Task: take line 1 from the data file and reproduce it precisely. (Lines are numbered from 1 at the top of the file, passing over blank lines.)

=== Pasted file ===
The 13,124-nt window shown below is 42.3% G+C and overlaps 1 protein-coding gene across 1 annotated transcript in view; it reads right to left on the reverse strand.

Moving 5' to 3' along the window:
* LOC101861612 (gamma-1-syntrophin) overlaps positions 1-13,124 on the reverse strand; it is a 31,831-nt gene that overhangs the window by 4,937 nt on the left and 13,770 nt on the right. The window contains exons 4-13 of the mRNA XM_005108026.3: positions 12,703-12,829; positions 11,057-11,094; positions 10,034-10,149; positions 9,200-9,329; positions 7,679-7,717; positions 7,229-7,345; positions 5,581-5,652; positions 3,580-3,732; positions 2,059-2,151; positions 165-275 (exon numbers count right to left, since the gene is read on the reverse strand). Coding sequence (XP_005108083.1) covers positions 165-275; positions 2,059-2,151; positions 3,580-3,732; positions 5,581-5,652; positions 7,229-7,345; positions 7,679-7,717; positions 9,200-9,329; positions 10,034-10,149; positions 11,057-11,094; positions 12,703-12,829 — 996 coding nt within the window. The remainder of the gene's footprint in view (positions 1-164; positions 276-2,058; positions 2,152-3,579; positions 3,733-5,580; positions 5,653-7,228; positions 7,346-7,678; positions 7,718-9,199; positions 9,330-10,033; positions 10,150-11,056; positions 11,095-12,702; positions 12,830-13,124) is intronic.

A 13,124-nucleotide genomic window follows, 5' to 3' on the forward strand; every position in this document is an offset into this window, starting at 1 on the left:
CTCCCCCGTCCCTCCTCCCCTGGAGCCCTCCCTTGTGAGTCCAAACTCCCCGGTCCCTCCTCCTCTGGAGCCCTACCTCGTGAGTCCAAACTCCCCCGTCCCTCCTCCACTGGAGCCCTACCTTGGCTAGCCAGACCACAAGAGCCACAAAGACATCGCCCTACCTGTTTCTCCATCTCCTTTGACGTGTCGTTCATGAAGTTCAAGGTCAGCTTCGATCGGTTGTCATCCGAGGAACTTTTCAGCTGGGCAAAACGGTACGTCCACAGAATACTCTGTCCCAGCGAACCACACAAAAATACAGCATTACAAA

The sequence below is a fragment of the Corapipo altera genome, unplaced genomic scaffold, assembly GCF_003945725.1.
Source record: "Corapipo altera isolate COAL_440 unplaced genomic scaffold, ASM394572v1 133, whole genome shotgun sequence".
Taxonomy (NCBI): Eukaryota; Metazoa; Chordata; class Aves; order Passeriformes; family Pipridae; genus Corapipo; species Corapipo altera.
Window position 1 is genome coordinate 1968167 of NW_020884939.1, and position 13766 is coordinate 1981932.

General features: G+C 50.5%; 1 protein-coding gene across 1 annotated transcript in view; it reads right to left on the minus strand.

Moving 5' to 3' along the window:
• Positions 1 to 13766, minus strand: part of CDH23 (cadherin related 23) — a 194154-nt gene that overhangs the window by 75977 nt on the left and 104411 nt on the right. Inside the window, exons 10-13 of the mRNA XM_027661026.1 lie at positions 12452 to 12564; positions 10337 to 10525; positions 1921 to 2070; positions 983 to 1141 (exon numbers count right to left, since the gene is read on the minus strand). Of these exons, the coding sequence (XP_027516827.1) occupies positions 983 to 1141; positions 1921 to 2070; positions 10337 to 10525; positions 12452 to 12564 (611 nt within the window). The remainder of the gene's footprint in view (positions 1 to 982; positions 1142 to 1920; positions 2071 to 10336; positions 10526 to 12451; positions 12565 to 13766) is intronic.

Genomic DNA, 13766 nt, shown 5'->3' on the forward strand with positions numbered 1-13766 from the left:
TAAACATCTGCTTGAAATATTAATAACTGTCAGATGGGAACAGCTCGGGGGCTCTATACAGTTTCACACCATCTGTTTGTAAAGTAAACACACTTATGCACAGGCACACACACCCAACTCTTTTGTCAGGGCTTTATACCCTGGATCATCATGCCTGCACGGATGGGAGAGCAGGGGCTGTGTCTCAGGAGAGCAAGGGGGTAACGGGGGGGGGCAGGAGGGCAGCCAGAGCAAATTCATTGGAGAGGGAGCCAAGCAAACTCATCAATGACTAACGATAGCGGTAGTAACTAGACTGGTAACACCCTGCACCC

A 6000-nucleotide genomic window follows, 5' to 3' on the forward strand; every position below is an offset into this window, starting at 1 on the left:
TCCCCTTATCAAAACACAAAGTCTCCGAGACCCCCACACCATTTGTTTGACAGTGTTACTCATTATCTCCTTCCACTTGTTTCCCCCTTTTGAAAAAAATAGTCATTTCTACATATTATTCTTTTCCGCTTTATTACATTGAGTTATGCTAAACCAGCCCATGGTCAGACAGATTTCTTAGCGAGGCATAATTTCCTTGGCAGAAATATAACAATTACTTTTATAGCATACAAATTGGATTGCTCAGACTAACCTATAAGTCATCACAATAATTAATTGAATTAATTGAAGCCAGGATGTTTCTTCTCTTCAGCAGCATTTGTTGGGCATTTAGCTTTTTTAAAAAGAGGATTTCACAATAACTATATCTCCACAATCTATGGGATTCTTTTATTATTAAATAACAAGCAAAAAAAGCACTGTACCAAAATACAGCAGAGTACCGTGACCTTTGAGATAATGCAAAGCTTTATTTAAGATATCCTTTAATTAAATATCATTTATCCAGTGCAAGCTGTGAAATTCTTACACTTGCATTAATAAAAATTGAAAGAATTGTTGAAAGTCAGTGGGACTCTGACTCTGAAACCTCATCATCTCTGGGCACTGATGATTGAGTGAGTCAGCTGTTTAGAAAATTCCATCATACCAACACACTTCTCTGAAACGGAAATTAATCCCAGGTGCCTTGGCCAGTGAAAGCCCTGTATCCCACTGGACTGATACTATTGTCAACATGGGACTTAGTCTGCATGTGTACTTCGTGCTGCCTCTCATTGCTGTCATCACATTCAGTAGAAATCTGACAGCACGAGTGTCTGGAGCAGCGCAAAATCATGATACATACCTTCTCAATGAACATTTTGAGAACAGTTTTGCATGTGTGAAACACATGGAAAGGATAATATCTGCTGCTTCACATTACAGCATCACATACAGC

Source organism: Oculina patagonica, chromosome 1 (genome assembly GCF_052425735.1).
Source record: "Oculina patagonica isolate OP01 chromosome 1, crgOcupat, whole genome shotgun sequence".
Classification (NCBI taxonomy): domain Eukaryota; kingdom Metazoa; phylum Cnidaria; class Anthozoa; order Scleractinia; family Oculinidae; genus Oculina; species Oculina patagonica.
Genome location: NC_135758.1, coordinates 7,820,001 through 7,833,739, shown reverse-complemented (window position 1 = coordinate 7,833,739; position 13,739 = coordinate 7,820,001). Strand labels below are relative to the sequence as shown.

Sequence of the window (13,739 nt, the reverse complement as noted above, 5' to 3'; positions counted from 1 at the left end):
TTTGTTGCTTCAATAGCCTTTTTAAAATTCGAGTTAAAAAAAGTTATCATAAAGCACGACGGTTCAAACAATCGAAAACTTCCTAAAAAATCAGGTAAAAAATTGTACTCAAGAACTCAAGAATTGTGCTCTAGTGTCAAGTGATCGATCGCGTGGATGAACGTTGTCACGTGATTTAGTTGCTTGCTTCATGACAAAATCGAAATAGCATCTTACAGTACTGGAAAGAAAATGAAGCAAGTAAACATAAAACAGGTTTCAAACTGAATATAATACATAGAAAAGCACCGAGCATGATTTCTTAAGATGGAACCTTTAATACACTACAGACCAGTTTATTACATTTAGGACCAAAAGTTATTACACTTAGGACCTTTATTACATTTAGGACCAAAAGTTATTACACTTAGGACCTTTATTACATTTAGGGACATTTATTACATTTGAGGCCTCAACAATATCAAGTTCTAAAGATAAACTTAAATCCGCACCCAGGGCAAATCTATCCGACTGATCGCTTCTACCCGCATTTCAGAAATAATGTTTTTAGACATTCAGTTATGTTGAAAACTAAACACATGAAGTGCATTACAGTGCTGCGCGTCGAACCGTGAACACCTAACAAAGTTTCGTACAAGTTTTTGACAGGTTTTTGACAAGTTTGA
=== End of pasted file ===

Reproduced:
The 13,124-nt window shown below is 42.3% G+C and overlaps 1 protein-coding gene across 1 annotated transcript in view; it reads right to left on the reverse strand.